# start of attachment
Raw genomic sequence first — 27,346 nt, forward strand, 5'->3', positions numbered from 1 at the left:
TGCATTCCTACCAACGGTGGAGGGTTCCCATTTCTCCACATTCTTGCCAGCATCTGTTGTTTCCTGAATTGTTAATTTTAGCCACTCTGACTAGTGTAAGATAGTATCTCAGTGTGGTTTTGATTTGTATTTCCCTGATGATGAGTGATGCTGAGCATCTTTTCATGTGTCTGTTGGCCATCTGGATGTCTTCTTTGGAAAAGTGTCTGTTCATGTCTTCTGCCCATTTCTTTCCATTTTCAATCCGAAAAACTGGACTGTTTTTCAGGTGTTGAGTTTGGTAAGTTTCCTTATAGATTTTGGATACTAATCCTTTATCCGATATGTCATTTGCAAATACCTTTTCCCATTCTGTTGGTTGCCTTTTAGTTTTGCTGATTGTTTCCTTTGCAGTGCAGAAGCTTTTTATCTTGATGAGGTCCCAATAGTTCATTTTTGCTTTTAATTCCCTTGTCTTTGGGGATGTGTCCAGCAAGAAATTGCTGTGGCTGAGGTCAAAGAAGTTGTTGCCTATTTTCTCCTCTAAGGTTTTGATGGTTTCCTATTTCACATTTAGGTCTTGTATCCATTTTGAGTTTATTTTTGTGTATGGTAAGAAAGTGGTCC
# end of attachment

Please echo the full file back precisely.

Raw genomic sequence first — 27,346 nt, forward strand, 5'->3', positions numbered from 1 at the left:
TGCATTCCTACCAACGGTGGAGGGTTCCCATTTCTCCACATTCTTGCCAGCATCTGTTGTTTCCTGAATTGTTAATTTTAGCCACTCTGACTAGTGTAAGATAGTATCTCAGTGTGGTTTTGATTTGTATTTCCCTGATGATGAGTGATGCTGAGCATCTTTTCATGTGTCTGTTGGCCATCTGGATGTCTTCTTTGGAAAAGTGTCTGTTCATGTCTTCTGCCCATTTCTTTCCATTTTCAATCCGAAAAACTGGACTGTTTTTCAGGTGTTGAGTTTGGTAAGTTTCCTTATAGATTTTGGATACTAATCCTTTATCCGATATGTCATTTGCAAATACCTTTTCCCATTCTGTTGGTTGCCTTTTAGTTTTGCTGATTGTTTCCTTTGCAGTGCAGAAGCTTTTTATCTTGATGAGGTCCCAATAGTTCATTTTTGCTTTTAATTCCCTTGTCTTTGGGGATGTGTCCAGCAAGAAATTGCTGTGGCTGAGGTCAAAGAAGTTGTTGCCTATTTTCTCCTCTAAGGTTTTGATGGTTTCCTATTTCACATTTAGGTCTTGTATCCATTTTGAGTTTATTTTTGTGTATGGTAAGAAAGTGGTCC